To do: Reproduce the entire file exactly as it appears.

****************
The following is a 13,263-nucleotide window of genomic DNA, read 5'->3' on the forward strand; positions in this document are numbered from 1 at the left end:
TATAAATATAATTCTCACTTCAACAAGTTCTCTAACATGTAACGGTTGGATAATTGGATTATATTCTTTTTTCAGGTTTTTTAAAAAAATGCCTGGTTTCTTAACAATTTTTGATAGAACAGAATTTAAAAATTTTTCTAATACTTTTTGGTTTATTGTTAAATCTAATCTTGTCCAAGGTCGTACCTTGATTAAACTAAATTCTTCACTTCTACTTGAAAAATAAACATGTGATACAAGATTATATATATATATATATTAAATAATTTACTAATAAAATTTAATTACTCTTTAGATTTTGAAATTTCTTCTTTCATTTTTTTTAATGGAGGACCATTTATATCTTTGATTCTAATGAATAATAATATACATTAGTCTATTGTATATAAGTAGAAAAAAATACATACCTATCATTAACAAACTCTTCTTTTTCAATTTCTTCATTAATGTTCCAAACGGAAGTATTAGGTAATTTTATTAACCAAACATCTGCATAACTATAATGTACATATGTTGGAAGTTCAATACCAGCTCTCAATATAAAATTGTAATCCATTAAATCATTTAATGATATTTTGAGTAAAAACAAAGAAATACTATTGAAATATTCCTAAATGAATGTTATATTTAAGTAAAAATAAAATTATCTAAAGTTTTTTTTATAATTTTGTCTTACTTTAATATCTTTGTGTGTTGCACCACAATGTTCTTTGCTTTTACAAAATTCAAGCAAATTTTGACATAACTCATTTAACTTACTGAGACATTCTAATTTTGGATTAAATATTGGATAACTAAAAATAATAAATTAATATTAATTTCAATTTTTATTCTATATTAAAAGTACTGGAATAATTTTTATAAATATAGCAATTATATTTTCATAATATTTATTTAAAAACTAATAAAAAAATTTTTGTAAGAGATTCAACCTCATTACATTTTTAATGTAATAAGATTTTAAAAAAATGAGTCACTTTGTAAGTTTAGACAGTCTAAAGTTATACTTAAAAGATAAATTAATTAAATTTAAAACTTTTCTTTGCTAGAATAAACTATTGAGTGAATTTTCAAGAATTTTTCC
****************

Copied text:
The following is a 13,263-nucleotide window of genomic DNA, read 5'->3' on the forward strand; positions in this document are numbered from 1 at the left end:
TATAAATATAATTCTCACTTCAACAAGTTCTCTAACATGTAACGGTTGGATAATTGGATTATATTCTTTTTTCAGGTTTTTTAAAAAAATGCCTGGTTTCTTAACAATTTTTGATAGAACAGAATTTAAAAATTTTTCTAATACTTTTTGGTTTATTGTTAAATCTAATCTTGTCCAAGGTCGTACCTTGATTAAACTAAATTCTTCACTTCTACTTGAAAAATAAACATGTGATACAAGATTATATATATATATATATTAAATAATTTACTAATAAAATTTAATTACTCTTTAGATTTTGAAATTTCTTCTTTCATTTTTTTTAATGGAGGACCATTTATATCTTTGATTCTAATGAATAATAATATACATTAGTCTATTGTATATAAGTAGAAAAAAATACATACCTATCATTAACAAACTCTTCTTTTTCAATTTCTTCATTAATGTTCCAAACGGAAGTATTAGGTAATTTTATTAACCAAACATCTGCATAACTATAATGTACATATGTTGGAAGTTCAATACCAGCTCTCAATATAAAATTGTAATCCATTAAATCATTTAATGATATTTTGAGTAAAAACAAAGAAATACTATTGAAATATTCCTAAATGAATGTTATATTTAAGTAAAAATAAAATTATCTAAAGTTTTTTTTATAATTTTGTCTTACTTTAATATCTTTGTGTGTTGCACCACAATGTTCTTTGCTTTTACAAAATTCAAGCAAATTTTGACATAACTCATTTAACTTACTGAGACATTCTAATTTTGGATTAAATATTGGATAACTAAAAATAATAAATTAATATTAATTTCAATTTTTATTCTATATTAAAAGTACTGGAATAATTTTTATAAATATAGCAATTATATTTTCATAATATTTATTTAAAAACTAATAAAAAAATTTTTGTAAGAGATTCAACCTCATTACATTTTTAATGTAATAAGATTTTAAAAAAATGAGTCACTTTGTAAGTTTAGACAGTCTAAAGTTATACTTAAAAGATAAATTAATTAAATTTAAAACTTTTCTTTGCTAGAATAAACTATTGAGTGAATTTTCAAGAATTTTTCC